The Topic: 

Easier - Light is brightness that comes from an object such as the sun, a fire, a flashlight, or a lamp.
Harder - All light comes from atoms. Atoms that produce light have either gained energy by absorbing light from another source or by being struck by other particles. It is this 'extra energy' that causes an atom to give off light. The light being emitted is carrying off the extra energy.
Our light comes from the sun. Light from the sun also heats our earth. Sunlight causes plant growth; the sun's energy is stored in the plants. Ancient plant life has provided the earth's supply of fossil fuels; the coal, natural gas, and oil deposits.
Light has been described as a wave because the movement of light was seen as being similar to an ocean wave. However more recent theory sees light as a small particle, called a photon. A photon moves in a straight line. In both the light wave and photon descriptions, the light has energy. Is light a wave or a particle? It is strictly neither; however sometimes it acts like a wave and other times it is more like a particle. It is called an electromagnetic wave. The amount of energy that is carried by the wave or photon largely determines its color.
Circles of Light: The Mathematics of Rainbows at the University of Minnesota
How are rainbows formed? Why do they only occur when the sun is behind the observer? If the sun is low on the horizon, at what angle in the sky should we expect to see a rainbow?
Make a Splash with Color from the Tech Museum
This exhibit has three main sections: Talking about Color, The Lighter Side of Color, and An Eye on Color. Explore the relationship of light and color.
Other Color and Light Sites:
2)Color Perception
3) Seeing Color (Arizona State University)
Optics for Kids: Science and Engineering by Bruce Irving (Optical Research Associates)
This site provides a look at some optical basics.
Physics of Light at Physics4Kids
Visit here to learn a little about light and it's connection to everything in the Universe.
After exploring several of the websites, complete one or more of the following activities on light.
Draw a Picture of a Rainbow. Create your own rainbow. It can be realistic or a rainbow that you would like to see.
Write a Poem About Light. If you want more information about poetry, visit the Poetry for Kids website. Then write a poem about light. You may even want to illustrate your finished poem.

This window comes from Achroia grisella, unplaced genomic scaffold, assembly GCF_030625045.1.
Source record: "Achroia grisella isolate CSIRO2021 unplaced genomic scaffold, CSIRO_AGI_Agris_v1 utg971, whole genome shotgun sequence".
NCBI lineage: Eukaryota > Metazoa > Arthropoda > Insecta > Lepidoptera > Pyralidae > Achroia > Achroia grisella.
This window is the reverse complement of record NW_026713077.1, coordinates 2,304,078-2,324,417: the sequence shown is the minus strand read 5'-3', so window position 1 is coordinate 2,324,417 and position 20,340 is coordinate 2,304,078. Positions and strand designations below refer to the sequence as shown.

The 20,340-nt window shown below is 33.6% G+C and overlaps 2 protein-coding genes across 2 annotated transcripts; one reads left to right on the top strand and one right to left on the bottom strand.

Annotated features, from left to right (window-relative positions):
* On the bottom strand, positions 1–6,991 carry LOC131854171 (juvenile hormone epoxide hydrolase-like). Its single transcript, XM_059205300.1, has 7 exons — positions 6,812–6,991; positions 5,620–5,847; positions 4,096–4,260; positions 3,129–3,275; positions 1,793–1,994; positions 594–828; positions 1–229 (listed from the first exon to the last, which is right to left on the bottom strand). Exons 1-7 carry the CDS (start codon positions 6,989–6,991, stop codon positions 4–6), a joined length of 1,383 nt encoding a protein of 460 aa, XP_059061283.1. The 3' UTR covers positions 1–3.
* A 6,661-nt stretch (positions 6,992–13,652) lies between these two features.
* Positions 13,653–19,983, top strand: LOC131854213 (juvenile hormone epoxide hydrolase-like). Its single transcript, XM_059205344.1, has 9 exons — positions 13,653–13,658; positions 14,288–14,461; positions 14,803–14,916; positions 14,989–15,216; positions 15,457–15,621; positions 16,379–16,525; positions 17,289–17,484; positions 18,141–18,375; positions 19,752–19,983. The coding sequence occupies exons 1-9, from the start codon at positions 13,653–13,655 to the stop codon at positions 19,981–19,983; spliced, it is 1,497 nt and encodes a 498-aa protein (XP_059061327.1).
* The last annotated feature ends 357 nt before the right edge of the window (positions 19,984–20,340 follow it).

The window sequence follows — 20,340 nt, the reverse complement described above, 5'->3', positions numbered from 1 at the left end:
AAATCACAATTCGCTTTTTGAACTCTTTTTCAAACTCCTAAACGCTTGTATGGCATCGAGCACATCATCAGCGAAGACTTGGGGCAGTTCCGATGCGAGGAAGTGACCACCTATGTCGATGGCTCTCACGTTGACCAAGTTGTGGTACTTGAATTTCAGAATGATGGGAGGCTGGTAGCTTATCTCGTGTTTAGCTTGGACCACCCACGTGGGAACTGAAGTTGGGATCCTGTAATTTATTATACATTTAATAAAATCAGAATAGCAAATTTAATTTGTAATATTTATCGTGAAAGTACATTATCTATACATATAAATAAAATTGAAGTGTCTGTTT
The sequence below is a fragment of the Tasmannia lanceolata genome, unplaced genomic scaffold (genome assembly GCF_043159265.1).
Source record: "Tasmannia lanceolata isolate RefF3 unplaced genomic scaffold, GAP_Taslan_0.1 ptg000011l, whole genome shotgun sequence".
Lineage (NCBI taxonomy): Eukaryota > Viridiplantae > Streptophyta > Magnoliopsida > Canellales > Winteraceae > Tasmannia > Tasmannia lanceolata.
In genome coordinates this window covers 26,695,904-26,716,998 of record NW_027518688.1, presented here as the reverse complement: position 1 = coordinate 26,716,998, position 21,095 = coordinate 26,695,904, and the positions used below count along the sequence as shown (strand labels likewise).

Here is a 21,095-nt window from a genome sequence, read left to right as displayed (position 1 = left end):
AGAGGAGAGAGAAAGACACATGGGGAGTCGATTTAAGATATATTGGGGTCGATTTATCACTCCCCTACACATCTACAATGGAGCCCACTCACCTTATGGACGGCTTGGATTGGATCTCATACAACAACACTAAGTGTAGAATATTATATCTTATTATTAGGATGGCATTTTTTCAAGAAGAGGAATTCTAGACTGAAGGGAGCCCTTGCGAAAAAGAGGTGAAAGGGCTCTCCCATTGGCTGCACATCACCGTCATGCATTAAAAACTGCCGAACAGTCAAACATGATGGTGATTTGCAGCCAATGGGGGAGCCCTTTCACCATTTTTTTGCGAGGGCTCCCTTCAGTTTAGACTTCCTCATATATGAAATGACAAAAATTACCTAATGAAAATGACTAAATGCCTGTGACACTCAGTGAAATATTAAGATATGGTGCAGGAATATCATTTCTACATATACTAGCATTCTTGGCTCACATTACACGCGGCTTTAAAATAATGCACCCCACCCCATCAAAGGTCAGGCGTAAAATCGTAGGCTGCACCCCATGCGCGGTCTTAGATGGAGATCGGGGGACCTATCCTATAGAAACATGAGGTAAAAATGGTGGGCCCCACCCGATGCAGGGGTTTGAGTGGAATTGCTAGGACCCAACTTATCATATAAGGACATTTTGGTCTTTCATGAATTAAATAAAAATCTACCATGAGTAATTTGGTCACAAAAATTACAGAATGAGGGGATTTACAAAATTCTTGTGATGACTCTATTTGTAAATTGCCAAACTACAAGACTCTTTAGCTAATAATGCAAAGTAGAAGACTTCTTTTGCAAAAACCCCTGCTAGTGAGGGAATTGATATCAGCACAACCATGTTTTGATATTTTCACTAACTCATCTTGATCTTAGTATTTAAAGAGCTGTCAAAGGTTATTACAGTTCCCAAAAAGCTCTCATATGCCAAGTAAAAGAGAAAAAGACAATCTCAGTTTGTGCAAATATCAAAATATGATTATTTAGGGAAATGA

Complete a Light WebQuest. Follow or adapt the directions found at one of these webQuest activities: 
1) Light and Its Properties by Patti Fontenot (Grade 7-9)
2) Light Up Your Life (Grade 5)
Imagine a World Without Light! Think about the possibility of a planet without light. Sight as we know it would not be possible. Food and oxygen would not be produced. But on your pretend planet, somehow life has adapted. Imagine that it is so and write a 'science fiction' story about your world without light.
Complete Some Light & Solar Experiments. Follow the procedures found these sites. 
1) Seeing the Invisible
2) Dracula's Library at The Atoms Family (Grade 5-12)
3) What Stores Solar Energy Best?
4) Make A Pizza Box Solar Oven
Websites By Kids For Kids
Discovering Light (1999 ThinkQuest Project)
This site will lead you into the phenomena, properties, and applications of light.
Exciting World of Light and Energy (1998 ThinkQuest Project)
Did you know that a rainbow is formed by light refracted (or bent) through drops of water in the air?
Fiat Lux (Let There be Light) 1999 ThinkQuest Project
Learn about the way that light moves through space, time, and how light is seen by the eye, how the image is transmitted to the brain, and how the brain interprets the image.
Light (1999 Thinkquest Junior Project)
Here you can learn about: the sun, moon, light waves, colors,and projects that you can do.
Light (1999 ThinkQuest Project)
This site will teach you all about lasers, wavelengths, mirrors, diffraction, reflection, and other cool properties of light.
Light, Color & Optics at New Trier Connections Project